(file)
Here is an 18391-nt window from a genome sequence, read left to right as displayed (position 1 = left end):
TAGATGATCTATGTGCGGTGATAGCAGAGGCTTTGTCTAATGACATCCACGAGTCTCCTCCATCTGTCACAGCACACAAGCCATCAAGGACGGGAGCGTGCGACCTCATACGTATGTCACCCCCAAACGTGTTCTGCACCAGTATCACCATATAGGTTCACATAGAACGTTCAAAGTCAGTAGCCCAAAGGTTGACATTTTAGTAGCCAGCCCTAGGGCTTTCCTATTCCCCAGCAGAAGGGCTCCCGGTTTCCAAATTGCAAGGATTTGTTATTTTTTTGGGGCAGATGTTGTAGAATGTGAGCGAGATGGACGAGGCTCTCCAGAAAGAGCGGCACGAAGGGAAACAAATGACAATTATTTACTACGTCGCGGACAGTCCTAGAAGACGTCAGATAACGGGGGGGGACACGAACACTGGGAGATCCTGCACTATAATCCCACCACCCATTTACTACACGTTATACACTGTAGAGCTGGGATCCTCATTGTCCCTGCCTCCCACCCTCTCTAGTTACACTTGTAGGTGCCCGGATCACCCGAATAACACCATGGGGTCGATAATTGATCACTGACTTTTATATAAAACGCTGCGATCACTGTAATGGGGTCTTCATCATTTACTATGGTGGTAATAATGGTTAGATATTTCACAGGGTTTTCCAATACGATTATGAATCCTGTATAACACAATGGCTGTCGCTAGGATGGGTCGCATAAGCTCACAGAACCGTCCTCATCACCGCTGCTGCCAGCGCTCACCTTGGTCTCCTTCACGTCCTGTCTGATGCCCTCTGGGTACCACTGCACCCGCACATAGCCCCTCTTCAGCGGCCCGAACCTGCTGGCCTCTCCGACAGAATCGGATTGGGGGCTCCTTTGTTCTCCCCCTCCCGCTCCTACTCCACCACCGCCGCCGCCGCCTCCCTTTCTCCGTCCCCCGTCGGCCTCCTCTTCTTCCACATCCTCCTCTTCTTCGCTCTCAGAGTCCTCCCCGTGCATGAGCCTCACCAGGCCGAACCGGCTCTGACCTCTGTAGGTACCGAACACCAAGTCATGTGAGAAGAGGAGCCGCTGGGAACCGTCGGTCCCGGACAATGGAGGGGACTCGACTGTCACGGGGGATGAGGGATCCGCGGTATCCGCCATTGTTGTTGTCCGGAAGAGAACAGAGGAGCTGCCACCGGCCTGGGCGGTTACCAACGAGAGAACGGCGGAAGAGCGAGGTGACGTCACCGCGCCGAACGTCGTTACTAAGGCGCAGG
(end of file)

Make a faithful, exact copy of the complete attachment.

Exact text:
Here is an 18391-nt window from a genome sequence, read left to right as displayed (position 1 = left end):
TAGATGATCTATGTGCGGTGATAGCAGAGGCTTTGTCTAATGACATCCACGAGTCTCCTCCATCTGTCACAGCACACAAGCCATCAAGGACGGGAGCGTGCGACCTCATACGTATGTCACCCCCAAACGTGTTCTGCACCAGTATCACCATATAGGTTCACATAGAACGTTCAAAGTCAGTAGCCCAAAGGTTGACATTTTAGTAGCCAGCCCTAGGGCTTTCCTATTCCCCAGCAGAAGGGCTCCCGGTTTCCAAATTGCAAGGATTTGTTATTTTTTTGGGGCAGATGTTGTAGAATGTGAGCGAGATGGACGAGGCTCTCCAGAAAGAGCGGCACGAAGGGAAACAAATGACAATTATTTACTACGTCGCGGACAGTCCTAGAAGACGTCAGATAACGGGGGGGGACACGAACACTGGGAGATCCTGCACTATAATCCCACCACCCATTTACTACACGTTATACACTGTAGAGCTGGGATCCTCATTGTCCCTGCCTCCCACCCTCTCTAGTTACACTTGTAGGTGCCCGGATCACCCGAATAACACCATGGGGTCGATAATTGATCACTGACTTTTATATAAAACGCTGCGATCACTGTAATGGGGTCTTCATCATTTACTATGGTGGTAATAATGGTTAGATATTTCACAGGGTTTTCCAATACGATTATGAATCCTGTATAACACAATGGCTGTCGCTAGGATGGGTCGCATAAGCTCACAGAACCGTCCTCATCACCGCTGCTGCCAGCGCTCACCTTGGTCTCCTTCACGTCCTGTCTGATGCCCTCTGGGTACCACTGCACCCGCACATAGCCCCTCTTCAGCGGCCCGAACCTGCTGGCCTCTCCGACAGAATCGGATTGGGGGCTCCTTTGTTCTCCCCCTCCCGCTCCTACTCCACCACCGCCGCCGCCGCCTCCCTTTCTCCGTCCCCCGTCGGCCTCCTCTTCTTCCACATCCTCCTCTTCTTCGCTCTCAGAGTCCTCCCCGTGCATGAGCCTCACCAGGCCGAACCGGCTCTGACCTCTGTAGGTACCGAACACCAAGTCATGTGAGAAGAGGAGCCGCTGGGAACCGTCGGTCCCGGACAATGGAGGGGACTCGACTGTCACGGGGGATGAGGGATCCGCGGTATCCGCCATTGTTGTTGTCCGGAAGAGAACAGAGGAGCTGCCACCGGCCTGGGCGGTTACCAACGAGAGAACGGCGGAAGAGCGAGGTGACGTCACCGCGCCGAACGTCGTTACTAAGGCGCAGG